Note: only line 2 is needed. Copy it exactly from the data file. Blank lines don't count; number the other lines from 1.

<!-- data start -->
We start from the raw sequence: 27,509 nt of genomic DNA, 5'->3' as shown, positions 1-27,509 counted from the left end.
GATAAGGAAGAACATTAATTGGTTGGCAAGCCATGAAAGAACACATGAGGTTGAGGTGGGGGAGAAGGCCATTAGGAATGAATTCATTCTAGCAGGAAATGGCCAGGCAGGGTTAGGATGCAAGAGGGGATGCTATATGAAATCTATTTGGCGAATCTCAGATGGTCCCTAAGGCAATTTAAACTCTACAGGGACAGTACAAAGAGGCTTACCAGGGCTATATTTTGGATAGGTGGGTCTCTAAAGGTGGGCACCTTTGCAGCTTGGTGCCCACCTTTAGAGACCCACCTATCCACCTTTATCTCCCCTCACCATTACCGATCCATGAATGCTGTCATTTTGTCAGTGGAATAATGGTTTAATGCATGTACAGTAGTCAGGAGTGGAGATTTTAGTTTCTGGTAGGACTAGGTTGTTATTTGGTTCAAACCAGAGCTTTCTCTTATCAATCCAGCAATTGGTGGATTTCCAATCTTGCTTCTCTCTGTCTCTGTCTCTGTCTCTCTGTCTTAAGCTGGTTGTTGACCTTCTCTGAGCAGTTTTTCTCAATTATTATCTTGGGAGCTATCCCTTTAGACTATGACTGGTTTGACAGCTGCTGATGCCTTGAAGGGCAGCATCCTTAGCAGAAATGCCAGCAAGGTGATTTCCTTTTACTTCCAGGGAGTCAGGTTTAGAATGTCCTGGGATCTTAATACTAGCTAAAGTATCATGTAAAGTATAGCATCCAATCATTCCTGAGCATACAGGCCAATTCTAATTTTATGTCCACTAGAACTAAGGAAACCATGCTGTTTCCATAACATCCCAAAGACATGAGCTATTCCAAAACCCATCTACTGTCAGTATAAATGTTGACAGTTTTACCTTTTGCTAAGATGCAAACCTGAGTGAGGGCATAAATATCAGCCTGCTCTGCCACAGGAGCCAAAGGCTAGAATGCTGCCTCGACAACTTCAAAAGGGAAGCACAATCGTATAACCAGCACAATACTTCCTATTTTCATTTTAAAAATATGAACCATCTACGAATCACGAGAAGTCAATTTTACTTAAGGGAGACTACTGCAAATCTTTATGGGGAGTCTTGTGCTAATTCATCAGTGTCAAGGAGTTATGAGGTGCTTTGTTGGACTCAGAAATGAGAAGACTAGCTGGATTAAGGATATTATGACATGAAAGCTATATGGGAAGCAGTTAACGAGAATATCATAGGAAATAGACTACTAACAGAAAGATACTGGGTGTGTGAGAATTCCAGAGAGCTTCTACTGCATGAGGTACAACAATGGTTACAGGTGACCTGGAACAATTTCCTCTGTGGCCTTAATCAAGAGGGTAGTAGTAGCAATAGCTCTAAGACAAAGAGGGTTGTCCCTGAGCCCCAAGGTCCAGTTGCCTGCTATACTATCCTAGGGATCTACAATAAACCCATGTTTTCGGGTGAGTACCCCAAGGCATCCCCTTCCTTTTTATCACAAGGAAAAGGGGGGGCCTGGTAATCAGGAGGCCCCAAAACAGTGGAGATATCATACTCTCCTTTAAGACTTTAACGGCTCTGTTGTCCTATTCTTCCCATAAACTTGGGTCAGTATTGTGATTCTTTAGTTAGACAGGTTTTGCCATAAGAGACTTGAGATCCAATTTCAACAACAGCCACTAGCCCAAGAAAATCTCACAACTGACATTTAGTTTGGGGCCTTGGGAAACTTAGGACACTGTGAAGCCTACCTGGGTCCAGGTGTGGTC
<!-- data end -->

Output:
GATAAGGAAGAACATTAATTGGTTGGCAAGCCATGAAAGAACACATGAGGTTGAGGTGGGGGAGAAGGCCATTAGGAATGAATTCATTCTAGCAGGAAATGGCCAGGCAGGGTTAGGATGCAAGAGGGGATGCTATATGAAATCTATTTGGCGAATCTCAGATGGTCCCTAAGGCAATTTAAACTCTACAGGGACAGTACAAAGAGGCTTACCAGGGCTATATTTTGGATAGGTGGGTCTCTAAAGGTGGGCACCTTTGCAGCTTGGTGCCCACCTTTAGAGACCCACCTATCCACCTTTATCTCCCCTCACCATTACCGATCCATGAATGCTGTCATTTTGTCAGTGGAATAATGGTTTAATGCATGTACAGTAGTCAGGAGTGGAGATTTTAGTTTCTGGTAGGACTAGGTTGTTATTTGGTTCAAACCAGAGCTTTCTCTTATCAATCCAGCAATTGGTGGATTTCCAATCTTGCTTCTCTCTGTCTCTGTCTCTGTCTCTCTGTCTTAAGCTGGTTGTTGACCTTCTCTGAGCAGTTTTTCTCAATTATTATCTTGGGAGCTATCCCTTTAGACTATGACTGGTTTGACAGCTGCTGATGCCTTGAAGGGCAGCATCCTTAGCAGAAATGCCAGCAAGGTGATTTCCTTTTACTTCCAGGGAGTCAGGTTTAGAATGTCCTGGGATCTTAATACTAGCTAAAGTATCATGTAAAGTATAGCATCCAATCATTCCTGAGCATACAGGCCAATTCTAATTTTATGTCCACTAGAACTAAGGAAACCATGCTGTTTCCATAACATCCCAAAGACATGAGCTATTCCAAAACCCATCTACTGTCAGTATAAATGTTGACAGTTTTACCTTTTGCTAAGATGCAAACCTGAGTGAGGGCATAAATATCAGCCTGCTCTGCCACAGGAGCCAAAGGCTAGAATGCTGCCTCGACAACTTCAAAAGGGAAGCACAATCGTATAACCAGCACAATACTTCCTATTTTCATTTTAAAAATATGAACCATCTACGAATCACGAGAAGTCAATTTTACTTAAGGGAGACTACTGCAAATCTTTATGGGGAGTCTTGTGCTAATTCATCAGTGTCAAGGAGTTATGAGGTGCTTTGTTGGACTCAGAAATGAGAAGACTAGCTGGATTAAGGATATTATGACATGAAAGCTATATGGGAAGCAGTTAACGAGAATATCATAGGAAATAGACTACTAACAGAAAGATACTGGGTGTGTGAGAATTCCAGAGAGCTTCTACTGCATGAGGTACAACAATGGTTACAGGTGACCTGGAACAATTTCCTCTGTGGCCTTAATCAAGAGGGTAGTAGTAGCAATAGCTCTAAGACAAAGAGGGTTGTCCCTGAGCCCCAAGGTCCAGTTGCCTGCTATACTATCCTAGGGATCTACAATAAACCCATGTTTTCGGGTGAGTACCCCAAGGCATCCCCTTCCTTTTTATCACAAGGAAAAGGGGGGGCCTGGTAATCAGGAGGCCCCAAAACAGTGGAGATATCATACTCTCCTTTAAGACTTTAACGGCTCTGTTGTCCTATTCTTCCCATAAACTTGGGTCAGTATTGTGATTCTTTAGTTAGACAGGTTTTGCCATAAGAGACTTGAGATCCAATTTCAACAACAGCCACTAGCCCAAGAAAATCTCACAACTGACATTTAGTTTGGGGCCTTGGGAAACTTAGGACACTGTGAAGCCTACCTGGGTCCAGGTGTGGTC